Oz Yilmaz is a Canadian film producer, photographer, screenwriter, poet and actor. Interested in the work of artists and in art, he has produced several films and artistic projects, including Portragram screened in 2016 at the Centre Phi and Kooples, also produced in 2016 and some of which will be shown during the exhibition.








Community organizations involved in LGBTQ+ circles were also involved. We presented various documents (photographs, books, posters, objects) testifying to their commitment and their activities. Here are the main mandates of these community organizations.




Arc-en-ciel d’Afrique


Arc-en-ciel d’Afrique (AECA) is a non-profit organization founded in November 2004. Its main mission is to make Quebec society aware of the realities of LGBTQ people from Africa and the Caribbean, and to fight homophobia, especially within black communities.



Les Archives gaies du Québec


Created in 1983 on the initiative of two visionaries, Ross Higgins and Jacques Prince, the non-profit community organization Les Archives gaies du Québec (AGQ) has the mandate to receive, manage and preserve any document – handwritten, printed, visual or sound – and any object testifying to the history of LGBTQ+ communities.




LGBT Family Coalition


A bilingual group of parents and future parents, the LGBT Family Coalition campaigns for the legal and social recognition of families with LGBT parents. This organization is interested in the many challenges of social recognition of these families. Although they have legal recognition, some institutions still have reservations about these families and have little understanding of their specific needs.




La Fondation Émergence


La Fondation Émergence‘s mission is to educate, inform and raise awareness about the realities of gay, lesbian, bisexual and trans (LGBT) people. It aims in particular to combat homophobia, discrimination and prejudice against LGBT people, to ensure legal and social equality for LGBT people and to promote the inclusion of LGBT people in society, regardless of their origins.






GRIS-Montréal is a non-profit organization created in 1994 whose mission is to promote a better understanding of homosexual and bisexual realities and to facilitate the integration of gays, lesbians and bisexuals into society. Demystifying homosexuality and bisexuality through the testimonial method represents the main means of action of this organization.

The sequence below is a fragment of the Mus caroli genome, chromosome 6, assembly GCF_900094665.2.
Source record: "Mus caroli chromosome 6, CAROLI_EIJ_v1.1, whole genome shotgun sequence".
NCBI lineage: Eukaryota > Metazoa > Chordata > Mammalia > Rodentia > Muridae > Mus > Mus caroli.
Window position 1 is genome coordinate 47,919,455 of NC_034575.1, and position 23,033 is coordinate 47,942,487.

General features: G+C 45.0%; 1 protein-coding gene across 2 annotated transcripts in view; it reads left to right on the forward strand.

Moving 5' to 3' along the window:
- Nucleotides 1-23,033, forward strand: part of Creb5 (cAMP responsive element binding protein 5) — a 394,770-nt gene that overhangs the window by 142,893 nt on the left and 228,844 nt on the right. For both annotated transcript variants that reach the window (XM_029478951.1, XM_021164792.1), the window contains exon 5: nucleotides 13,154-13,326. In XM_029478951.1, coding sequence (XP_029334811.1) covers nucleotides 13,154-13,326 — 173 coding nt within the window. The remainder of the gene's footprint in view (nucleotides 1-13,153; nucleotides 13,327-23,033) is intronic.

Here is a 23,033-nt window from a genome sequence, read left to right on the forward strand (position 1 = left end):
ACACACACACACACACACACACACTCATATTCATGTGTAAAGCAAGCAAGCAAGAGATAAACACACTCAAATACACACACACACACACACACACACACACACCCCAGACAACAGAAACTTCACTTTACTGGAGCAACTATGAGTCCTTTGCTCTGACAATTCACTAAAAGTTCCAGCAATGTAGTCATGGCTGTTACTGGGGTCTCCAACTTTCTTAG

La Fondation Jasmin-Roy


La Fondation Jasmin-Roy‘s mission is to fight discrimination, bullying and violence against LGBTQ youth in schools at the elementary and secondary levels.






RÉZO is a non-profit community organization in Montreal created in 1991. One of its missions is to develop and coordinate education and prevention activities for HIV-AIDS and other STBBIs in a context of promoting sexual health among gay, bisexual, cisgender and transgender men and those who have sex with other men.










Michael Hendricks and René LeBoeuf


Michael Hendricks and René LeBoeuf are known today for the incredible legal battle they waged to defend gay rights in Canada and for being the first Canadian gay couple to marry. It was in 1996, after more than 20 years of living together, that Michael and René decided to take the conventional steps to unite legally. Gay marriage was not yet authorized in Canada, so the couple had to resolve to sue the government of Quebec in 2001 based on the Charter of Rights and Freedoms. The judgment ruled in favor of the couple and authorized the Canadian civil union of same-sex couples on June 7, 2002. After several appeals, Michael Hendricks and René LeBoeuf were finally able to get married on April 1, 2004 at the Palais de Justice in Montreal. in front of the clerk Francine Turcotte. Visitors will be able to discover the official document of the first homosexual civil marriage in Quebec, between Michael Hendricks and René LeBoeuf.




Laurent McCutcheon


While working in civil service as a senior executive, Laurent McCutcheon directed and was spokesperson for the Quebec organization Gai Écoute from 1982 to 2013. He also created the Fondation Émergence, whose mission is to raise awareness of the audience to LGBT realities. Laurent McCutcheon’s work is recognized worldwide in the fight against homophobia. He received the Prix de la Justice du Québec in 2010.




Research Chair on Homophobia


The Research Chair on Homophobia (UQÀM), directed by Line Chamberland, brings together government, community and university partners wishing to contribute to the recognition of the realities of sexual minorities by deepening knowledge about them and mobilizing the knowledge acquired in the development, implementation and evaluation of programs and measures to combat homophobia.